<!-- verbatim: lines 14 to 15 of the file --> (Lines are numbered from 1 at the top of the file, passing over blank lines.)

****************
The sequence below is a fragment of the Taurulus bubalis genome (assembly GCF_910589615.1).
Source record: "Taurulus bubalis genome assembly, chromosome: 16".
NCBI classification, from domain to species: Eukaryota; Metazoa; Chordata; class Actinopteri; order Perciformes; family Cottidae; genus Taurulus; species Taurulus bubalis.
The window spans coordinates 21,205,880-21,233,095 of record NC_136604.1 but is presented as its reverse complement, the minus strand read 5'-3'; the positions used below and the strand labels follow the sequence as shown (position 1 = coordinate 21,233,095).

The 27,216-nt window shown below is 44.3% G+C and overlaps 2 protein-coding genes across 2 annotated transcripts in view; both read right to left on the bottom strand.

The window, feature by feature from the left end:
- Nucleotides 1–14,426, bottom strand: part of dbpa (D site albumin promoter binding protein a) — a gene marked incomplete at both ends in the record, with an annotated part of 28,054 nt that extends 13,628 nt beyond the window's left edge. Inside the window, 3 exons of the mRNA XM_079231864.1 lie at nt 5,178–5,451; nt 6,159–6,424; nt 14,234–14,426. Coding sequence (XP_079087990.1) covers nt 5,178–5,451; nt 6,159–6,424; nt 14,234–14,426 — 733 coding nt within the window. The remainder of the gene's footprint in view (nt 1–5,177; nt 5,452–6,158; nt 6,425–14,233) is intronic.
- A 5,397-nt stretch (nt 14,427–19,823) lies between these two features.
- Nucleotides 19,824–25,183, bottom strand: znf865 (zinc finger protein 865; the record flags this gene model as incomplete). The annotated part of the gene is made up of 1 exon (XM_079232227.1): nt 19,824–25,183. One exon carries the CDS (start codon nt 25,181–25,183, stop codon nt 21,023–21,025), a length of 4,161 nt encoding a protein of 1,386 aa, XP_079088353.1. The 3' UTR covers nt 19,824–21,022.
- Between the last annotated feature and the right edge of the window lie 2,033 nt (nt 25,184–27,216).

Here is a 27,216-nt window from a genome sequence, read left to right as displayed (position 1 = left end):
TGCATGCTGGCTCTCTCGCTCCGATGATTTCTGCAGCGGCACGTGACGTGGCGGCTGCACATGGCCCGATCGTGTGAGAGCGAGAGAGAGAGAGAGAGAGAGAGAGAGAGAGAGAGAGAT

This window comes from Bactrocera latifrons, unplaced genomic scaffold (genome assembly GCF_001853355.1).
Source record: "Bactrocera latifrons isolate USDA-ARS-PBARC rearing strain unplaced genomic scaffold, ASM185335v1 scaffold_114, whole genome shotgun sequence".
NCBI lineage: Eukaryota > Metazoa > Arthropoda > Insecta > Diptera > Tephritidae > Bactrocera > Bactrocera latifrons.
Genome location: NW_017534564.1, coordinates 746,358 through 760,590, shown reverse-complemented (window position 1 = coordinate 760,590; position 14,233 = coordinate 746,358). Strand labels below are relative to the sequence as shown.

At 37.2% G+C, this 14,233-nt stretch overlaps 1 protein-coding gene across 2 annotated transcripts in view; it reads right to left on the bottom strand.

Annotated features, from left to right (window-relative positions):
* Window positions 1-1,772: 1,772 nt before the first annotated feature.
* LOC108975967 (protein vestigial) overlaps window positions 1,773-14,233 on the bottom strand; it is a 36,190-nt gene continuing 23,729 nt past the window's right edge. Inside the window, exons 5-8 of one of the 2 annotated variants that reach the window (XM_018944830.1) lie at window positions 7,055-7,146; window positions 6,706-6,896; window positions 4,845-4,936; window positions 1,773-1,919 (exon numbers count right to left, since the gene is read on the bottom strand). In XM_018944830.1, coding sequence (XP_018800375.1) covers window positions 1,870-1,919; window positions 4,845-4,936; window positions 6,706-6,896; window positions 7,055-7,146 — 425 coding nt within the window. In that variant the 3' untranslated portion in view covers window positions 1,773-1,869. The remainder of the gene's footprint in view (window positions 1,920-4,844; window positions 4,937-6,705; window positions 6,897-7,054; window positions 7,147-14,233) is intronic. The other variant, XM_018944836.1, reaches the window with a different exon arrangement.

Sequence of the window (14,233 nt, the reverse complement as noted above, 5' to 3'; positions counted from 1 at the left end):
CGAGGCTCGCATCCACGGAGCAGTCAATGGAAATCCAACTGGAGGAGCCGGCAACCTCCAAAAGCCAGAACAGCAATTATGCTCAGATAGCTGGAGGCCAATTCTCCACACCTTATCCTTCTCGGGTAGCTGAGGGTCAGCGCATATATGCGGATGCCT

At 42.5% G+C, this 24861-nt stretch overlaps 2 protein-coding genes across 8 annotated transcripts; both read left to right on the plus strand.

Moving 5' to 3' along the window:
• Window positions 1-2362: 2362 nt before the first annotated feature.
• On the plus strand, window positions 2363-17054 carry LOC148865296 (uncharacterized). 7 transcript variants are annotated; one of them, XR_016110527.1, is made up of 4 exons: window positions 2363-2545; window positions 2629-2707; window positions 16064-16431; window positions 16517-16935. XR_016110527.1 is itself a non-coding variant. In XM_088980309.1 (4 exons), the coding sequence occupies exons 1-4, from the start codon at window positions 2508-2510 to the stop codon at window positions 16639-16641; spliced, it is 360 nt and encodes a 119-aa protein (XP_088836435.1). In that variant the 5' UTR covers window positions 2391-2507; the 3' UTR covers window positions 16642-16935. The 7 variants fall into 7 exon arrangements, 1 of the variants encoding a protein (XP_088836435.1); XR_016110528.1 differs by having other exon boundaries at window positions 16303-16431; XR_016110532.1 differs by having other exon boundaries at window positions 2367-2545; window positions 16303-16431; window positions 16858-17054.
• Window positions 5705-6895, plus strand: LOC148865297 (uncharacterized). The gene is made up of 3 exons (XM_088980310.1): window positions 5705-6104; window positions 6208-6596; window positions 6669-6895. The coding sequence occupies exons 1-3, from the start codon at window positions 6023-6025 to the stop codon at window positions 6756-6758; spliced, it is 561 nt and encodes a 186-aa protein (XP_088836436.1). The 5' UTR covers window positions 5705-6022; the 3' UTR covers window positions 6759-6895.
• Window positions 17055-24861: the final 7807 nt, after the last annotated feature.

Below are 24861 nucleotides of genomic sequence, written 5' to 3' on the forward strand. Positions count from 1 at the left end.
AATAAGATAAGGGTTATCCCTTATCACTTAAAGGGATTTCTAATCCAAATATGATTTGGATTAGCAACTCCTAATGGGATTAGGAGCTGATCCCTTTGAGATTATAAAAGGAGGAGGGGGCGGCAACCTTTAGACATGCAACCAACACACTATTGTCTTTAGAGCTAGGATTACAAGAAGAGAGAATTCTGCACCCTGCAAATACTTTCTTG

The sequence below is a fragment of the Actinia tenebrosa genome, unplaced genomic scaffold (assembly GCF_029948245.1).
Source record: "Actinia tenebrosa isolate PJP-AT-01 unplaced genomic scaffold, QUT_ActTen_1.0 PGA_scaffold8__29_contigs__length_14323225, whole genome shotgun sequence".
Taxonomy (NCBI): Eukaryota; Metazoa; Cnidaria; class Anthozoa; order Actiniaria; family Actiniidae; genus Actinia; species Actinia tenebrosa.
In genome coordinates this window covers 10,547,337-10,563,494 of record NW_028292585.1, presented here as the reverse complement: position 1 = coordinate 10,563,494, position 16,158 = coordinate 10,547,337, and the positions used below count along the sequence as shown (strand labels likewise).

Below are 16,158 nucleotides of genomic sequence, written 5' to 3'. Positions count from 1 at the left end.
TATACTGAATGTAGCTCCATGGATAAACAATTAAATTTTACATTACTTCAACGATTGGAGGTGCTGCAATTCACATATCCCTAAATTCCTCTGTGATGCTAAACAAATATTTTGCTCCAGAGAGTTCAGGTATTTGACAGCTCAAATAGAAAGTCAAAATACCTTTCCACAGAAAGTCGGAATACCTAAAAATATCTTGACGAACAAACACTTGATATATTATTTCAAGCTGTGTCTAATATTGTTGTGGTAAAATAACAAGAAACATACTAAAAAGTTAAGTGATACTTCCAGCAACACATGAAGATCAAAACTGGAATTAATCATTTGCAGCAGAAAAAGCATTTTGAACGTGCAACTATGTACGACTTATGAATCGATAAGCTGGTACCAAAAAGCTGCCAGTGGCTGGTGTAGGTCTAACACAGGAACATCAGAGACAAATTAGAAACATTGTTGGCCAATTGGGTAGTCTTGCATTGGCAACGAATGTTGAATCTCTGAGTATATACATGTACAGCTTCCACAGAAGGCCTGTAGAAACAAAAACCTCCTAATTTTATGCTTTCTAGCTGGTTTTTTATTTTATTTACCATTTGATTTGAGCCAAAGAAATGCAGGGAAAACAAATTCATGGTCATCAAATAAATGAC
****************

Source record: "Bactrocera latifrons isolate USDA-ARS-PBARC rearing strain unplaced genomic scaffold, ASM185335v1 scaffold_114, whole genome shotgun sequence".
NCBI lineage: Eukaryota > Metazoa > Arthropoda > Insecta > Diptera > Tephritidae > Bactrocera > Bactrocera latifrons.